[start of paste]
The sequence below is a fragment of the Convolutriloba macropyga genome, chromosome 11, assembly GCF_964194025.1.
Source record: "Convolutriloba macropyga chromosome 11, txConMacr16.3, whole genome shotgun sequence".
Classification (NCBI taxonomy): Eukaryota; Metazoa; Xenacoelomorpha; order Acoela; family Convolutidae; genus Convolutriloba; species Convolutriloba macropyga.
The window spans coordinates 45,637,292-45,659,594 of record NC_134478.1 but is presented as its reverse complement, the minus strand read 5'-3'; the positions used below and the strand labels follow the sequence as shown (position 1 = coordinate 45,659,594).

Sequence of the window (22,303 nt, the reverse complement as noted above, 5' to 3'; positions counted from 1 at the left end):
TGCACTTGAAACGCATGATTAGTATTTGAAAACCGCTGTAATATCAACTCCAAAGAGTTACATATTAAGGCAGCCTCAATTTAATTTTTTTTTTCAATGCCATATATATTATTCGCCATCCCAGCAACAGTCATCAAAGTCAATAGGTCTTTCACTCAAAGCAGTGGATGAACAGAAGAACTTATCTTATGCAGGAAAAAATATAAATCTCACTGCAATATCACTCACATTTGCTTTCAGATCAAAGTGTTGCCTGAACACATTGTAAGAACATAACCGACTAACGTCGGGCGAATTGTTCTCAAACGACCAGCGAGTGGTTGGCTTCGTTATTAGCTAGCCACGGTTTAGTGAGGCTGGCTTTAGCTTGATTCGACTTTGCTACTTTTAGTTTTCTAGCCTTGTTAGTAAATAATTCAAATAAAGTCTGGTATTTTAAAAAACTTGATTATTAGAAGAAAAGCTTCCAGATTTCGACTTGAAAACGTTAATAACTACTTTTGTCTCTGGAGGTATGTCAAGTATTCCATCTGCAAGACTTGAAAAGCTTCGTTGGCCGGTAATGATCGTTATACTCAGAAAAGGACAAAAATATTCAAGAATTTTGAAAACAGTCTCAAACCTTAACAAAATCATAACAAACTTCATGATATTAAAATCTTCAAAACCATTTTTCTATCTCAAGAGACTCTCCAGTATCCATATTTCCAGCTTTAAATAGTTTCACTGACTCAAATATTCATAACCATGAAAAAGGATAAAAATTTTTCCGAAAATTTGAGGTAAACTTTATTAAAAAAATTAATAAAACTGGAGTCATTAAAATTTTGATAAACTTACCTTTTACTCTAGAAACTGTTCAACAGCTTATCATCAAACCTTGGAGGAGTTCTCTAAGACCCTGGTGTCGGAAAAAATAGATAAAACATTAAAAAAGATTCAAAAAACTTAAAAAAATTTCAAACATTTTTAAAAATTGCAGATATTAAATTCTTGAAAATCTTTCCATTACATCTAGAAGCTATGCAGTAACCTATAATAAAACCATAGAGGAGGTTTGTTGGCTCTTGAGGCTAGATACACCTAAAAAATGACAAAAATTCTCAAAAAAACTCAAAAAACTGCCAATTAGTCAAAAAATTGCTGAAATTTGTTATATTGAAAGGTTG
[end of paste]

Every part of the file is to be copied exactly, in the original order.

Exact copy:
The sequence below is a fragment of the Convolutriloba macropyga genome, chromosome 11, assembly GCF_964194025.1.
Source record: "Convolutriloba macropyga chromosome 11, txConMacr16.3, whole genome shotgun sequence".
Classification (NCBI taxonomy): Eukaryota; Metazoa; Xenacoelomorpha; order Acoela; family Convolutidae; genus Convolutriloba; species Convolutriloba macropyga.
The window spans coordinates 45,637,292-45,659,594 of record NC_134478.1 but is presented as its reverse complement, the minus strand read 5'-3'; the positions used below and the strand labels follow the sequence as shown (position 1 = coordinate 45,659,594).

Sequence of the window (22,303 nt, the reverse complement as noted above, 5' to 3'; positions counted from 1 at the left end):
TGCACTTGAAACGCATGATTAGTATTTGAAAACCGCTGTAATATCAACTCCAAAGAGTTACATATTAAGGCAGCCTCAATTTAATTTTTTTTTTCAATGCCATATATATTATTCGCCATCCCAGCAACAGTCATCAAAGTCAATAGGTCTTTCACTCAAAGCAGTGGATGAACAGAAGAACTTATCTTATGCAGGAAAAAATATAAATCTCACTGCAATATCACTCACATTTGCTTTCAGATCAAAGTGTTGCCTGAACACATTGTAAGAACATAACCGACTAACGTCGGGCGAATTGTTCTCAAACGACCAGCGAGTGGTTGGCTTCGTTATTAGCTAGCCACGGTTTAGTGAGGCTGGCTTTAGCTTGATTCGACTTTGCTACTTTTAGTTTTCTAGCCTTGTTAGTAAATAATTCAAATAAAGTCTGGTATTTTAAAAAACTTGATTATTAGAAGAAAAGCTTCCAGATTTCGACTTGAAAACGTTAATAACTACTTTTGTCTCTGGAGGTATGTCAAGTATTCCATCTGCAAGACTTGAAAAGCTTCGTTGGCCGGTAATGATCGTTATACTCAGAAAAGGACAAAAATATTCAAGAATTTTGAAAACAGTCTCAAACCTTAACAAAATCATAACAAACTTCATGATATTAAAATCTTCAAAACCATTTTTCTATCTCAAGAGACTCTCCAGTATCCATATTTCCAGCTTTAAATAGTTTCACTGACTCAAATATTCATAACCATGAAAAAGGATAAAAATTTTTCCGAAAATTTGAGGTAAACTTTATTAAAAAAATTAATAAAACTGGAGTCATTAAAATTTTGATAAACTTACCTTTTACTCTAGAAACTGTTCAACAGCTTATCATCAAACCTTGGAGGAGTTCTCTAAGACCCTGGTGTCGGAAAAAATAGATAAAACATTAAAAAAGATTCAAAAAACTTAAAAAAATTTCAAACATTTTTAAAAATTGCAGATATTAAATTCTTGAAAATCTTTCCATTACATCTAGAAGCTATGCAGTAACCTATAATAAAACCATAGAGGAGGTTTGTTGGCTCTTGAGGCTAGATACACCTAAAAAATGACAAAAATTCTCAAAAAAACTCAAAAAACTGCCAATTAGTCAAAAAATTGCTGAAATTTGTTATATTGAAAGGTTG